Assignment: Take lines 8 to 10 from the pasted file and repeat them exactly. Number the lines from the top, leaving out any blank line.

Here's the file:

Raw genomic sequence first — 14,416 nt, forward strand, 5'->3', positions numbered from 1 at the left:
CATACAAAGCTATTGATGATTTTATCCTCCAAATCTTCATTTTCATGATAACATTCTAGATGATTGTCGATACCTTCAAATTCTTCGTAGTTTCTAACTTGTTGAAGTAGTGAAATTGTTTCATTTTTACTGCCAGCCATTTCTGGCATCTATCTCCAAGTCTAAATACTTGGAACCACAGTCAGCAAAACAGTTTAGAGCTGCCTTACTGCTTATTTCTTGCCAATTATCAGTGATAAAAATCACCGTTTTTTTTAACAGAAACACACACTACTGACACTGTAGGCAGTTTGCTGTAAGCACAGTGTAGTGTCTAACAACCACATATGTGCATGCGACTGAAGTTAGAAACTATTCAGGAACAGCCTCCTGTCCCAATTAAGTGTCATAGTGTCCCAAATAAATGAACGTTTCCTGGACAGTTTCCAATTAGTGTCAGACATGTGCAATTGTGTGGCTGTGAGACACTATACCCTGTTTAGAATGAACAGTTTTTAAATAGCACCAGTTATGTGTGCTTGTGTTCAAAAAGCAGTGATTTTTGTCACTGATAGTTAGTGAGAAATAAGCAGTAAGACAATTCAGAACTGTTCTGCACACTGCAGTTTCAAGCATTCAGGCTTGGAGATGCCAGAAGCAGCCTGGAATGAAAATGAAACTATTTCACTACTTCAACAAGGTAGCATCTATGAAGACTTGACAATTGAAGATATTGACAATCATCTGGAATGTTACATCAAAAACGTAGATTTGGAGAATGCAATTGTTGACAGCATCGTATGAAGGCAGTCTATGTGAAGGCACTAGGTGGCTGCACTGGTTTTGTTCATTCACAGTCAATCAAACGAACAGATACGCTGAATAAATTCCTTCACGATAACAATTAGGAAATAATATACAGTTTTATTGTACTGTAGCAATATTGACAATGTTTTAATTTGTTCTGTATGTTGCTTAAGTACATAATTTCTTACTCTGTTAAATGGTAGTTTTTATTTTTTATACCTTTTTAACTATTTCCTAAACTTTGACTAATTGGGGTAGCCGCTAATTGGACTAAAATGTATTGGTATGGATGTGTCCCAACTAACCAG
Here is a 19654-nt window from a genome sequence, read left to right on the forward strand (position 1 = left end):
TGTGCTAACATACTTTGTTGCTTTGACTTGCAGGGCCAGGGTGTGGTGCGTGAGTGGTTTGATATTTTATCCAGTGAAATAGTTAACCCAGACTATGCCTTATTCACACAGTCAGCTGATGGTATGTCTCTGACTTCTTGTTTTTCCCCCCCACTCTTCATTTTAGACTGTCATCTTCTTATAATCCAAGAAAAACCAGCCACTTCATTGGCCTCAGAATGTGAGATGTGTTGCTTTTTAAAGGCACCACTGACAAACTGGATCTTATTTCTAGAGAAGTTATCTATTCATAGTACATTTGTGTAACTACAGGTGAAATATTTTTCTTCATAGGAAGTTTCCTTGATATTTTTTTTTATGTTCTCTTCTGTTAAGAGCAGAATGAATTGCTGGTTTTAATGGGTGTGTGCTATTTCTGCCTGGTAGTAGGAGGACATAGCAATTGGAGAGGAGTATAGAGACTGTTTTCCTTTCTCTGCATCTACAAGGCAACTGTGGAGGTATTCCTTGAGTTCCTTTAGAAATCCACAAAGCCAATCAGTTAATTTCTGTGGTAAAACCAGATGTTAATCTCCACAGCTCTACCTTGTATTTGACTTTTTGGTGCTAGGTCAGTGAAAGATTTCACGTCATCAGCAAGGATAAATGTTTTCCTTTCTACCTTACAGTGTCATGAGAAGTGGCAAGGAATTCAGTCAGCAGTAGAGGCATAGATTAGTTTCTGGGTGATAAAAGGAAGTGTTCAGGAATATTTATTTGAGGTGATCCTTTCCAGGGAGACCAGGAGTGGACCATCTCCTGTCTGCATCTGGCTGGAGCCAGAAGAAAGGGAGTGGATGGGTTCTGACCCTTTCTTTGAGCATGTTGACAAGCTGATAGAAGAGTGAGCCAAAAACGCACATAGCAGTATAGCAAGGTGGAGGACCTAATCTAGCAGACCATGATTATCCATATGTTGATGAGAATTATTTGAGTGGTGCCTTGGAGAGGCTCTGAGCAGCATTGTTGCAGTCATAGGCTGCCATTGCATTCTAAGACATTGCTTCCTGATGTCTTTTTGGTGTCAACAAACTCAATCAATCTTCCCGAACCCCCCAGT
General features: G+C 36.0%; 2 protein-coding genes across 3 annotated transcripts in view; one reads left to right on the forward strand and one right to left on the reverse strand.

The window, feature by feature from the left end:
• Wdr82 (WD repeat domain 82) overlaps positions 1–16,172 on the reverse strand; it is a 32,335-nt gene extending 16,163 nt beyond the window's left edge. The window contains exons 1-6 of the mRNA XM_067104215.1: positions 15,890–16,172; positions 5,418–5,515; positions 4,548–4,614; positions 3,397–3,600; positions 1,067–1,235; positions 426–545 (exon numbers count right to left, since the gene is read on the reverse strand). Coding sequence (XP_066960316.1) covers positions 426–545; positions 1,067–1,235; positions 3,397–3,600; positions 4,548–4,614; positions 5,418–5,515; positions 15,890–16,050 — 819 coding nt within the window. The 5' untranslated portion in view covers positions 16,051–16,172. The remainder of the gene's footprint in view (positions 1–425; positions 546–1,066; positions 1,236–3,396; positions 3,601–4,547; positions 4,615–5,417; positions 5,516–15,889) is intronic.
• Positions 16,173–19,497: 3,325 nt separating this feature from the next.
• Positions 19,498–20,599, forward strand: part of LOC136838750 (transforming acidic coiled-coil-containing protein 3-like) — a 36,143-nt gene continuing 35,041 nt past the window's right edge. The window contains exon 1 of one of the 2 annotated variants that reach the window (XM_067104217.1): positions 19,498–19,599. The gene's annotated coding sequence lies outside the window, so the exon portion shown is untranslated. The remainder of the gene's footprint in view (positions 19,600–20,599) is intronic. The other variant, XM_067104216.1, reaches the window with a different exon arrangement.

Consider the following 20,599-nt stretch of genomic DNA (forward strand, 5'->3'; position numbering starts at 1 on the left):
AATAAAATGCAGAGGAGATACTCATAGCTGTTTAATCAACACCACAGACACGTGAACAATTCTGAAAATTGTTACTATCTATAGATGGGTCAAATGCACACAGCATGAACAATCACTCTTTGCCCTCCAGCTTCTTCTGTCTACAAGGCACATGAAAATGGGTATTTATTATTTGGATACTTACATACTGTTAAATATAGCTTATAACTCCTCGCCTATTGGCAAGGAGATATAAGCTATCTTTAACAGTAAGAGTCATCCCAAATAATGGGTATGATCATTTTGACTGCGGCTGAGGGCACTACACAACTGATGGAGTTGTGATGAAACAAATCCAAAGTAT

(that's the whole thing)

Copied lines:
• Positions 16,173–19,497: 3,325 nt separating this feature from the next.
• Positions 19,498–20,599, forward strand: part of LOC136838750 (transforming acidic coiled-coil-containing protein 3-like) — a 36,143-nt gene continuing 35,041 nt past the window's right edge. The window contains exon 1 of one of the 2 annotated variants that reach the window (XM_067104217.1): positions 19,498–19,599. The gene's annotated coding sequence lies outside the window, so the exon portion shown is untranslated. The remainder of the gene's footprint in view (positions 19,600–20,599) is intronic. The other variant, XM_067104216.1, reaches the window with a different exon arrangement.

Consider the following 20,599-nt stretch of genomic DNA (forward strand, 5'->3'; position numbering starts at 1 on the left):